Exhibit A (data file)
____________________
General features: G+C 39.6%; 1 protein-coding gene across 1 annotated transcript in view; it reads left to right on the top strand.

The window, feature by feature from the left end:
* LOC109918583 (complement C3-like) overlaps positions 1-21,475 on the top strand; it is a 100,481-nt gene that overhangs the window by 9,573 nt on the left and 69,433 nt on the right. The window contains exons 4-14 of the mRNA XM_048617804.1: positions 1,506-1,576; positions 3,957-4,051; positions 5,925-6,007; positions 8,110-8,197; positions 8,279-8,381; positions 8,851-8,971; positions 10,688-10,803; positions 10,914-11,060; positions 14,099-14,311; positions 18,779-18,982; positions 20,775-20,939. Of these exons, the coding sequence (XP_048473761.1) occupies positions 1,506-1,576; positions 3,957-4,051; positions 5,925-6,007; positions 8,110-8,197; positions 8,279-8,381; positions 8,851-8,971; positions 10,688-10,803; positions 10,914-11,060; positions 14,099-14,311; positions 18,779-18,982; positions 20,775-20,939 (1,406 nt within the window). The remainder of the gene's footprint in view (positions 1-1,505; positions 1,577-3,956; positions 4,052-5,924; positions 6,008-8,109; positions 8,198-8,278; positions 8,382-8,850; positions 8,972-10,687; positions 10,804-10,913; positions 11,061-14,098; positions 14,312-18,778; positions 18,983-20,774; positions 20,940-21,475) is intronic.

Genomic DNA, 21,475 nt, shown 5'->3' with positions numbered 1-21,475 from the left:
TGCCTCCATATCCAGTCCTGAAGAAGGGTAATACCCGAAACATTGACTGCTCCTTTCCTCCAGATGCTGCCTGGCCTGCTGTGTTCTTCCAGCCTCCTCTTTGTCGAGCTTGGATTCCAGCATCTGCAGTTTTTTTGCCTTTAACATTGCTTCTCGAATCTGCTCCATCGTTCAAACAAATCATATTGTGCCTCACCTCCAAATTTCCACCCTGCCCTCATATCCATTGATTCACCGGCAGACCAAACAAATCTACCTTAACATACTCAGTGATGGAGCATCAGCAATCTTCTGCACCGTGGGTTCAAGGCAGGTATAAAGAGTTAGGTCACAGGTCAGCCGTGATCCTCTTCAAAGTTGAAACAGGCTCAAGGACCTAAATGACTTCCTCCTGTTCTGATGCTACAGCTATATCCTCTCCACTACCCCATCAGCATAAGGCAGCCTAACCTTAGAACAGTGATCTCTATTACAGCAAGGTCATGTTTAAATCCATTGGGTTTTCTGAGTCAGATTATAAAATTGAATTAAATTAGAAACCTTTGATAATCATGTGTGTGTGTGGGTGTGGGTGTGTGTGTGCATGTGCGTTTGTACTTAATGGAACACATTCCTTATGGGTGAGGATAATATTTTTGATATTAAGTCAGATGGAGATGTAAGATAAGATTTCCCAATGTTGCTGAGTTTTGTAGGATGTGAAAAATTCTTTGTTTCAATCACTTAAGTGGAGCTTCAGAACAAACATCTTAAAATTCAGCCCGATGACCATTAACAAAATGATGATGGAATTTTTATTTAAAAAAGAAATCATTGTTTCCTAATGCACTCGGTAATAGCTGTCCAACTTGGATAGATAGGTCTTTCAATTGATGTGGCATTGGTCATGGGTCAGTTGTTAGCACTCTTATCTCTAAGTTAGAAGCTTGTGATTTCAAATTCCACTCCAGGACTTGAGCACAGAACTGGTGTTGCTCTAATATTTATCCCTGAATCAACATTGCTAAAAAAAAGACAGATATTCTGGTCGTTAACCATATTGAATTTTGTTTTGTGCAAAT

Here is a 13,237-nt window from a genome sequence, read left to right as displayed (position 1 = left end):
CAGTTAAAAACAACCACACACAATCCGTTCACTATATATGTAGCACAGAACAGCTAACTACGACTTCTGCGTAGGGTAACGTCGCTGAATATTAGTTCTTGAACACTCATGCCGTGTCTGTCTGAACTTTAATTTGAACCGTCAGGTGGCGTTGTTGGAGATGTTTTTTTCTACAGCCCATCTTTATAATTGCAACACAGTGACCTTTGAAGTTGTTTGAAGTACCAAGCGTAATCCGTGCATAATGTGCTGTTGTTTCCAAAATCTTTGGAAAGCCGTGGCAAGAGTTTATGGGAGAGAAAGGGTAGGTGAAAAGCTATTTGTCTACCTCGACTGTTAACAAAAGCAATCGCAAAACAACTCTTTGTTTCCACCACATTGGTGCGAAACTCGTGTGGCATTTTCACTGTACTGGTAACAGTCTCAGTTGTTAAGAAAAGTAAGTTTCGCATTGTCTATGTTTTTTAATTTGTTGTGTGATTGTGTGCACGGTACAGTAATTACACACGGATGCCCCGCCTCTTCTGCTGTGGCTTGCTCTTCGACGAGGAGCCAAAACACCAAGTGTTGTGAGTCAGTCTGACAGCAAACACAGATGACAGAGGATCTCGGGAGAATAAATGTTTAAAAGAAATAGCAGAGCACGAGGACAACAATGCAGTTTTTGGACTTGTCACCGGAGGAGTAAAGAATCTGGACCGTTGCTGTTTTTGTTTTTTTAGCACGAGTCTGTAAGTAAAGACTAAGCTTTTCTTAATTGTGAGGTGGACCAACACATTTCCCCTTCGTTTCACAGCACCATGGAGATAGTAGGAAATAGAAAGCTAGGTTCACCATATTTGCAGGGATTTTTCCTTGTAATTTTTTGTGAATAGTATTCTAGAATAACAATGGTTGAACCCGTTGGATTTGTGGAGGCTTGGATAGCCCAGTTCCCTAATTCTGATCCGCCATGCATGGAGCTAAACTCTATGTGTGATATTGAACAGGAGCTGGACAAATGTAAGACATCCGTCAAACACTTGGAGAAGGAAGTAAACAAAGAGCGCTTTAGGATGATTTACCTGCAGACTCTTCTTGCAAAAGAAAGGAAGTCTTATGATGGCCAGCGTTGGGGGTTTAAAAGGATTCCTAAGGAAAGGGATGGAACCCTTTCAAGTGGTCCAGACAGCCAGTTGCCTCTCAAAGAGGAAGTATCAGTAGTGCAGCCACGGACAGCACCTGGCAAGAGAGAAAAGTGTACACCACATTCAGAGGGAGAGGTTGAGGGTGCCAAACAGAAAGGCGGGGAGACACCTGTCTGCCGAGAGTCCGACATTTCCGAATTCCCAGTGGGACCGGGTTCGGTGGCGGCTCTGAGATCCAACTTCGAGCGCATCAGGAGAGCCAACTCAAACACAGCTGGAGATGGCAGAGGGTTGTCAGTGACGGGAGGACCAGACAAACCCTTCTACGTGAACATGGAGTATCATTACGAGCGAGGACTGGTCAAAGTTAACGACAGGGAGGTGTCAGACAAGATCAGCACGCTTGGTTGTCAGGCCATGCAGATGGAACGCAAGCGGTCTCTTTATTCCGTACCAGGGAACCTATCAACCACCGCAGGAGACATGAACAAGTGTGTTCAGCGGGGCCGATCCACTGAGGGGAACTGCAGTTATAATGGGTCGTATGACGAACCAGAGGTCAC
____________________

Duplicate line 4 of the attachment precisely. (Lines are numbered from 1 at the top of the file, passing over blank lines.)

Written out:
Genomic DNA, 21,475 nt, shown 5'->3' with positions numbered 1-21,475 from the left: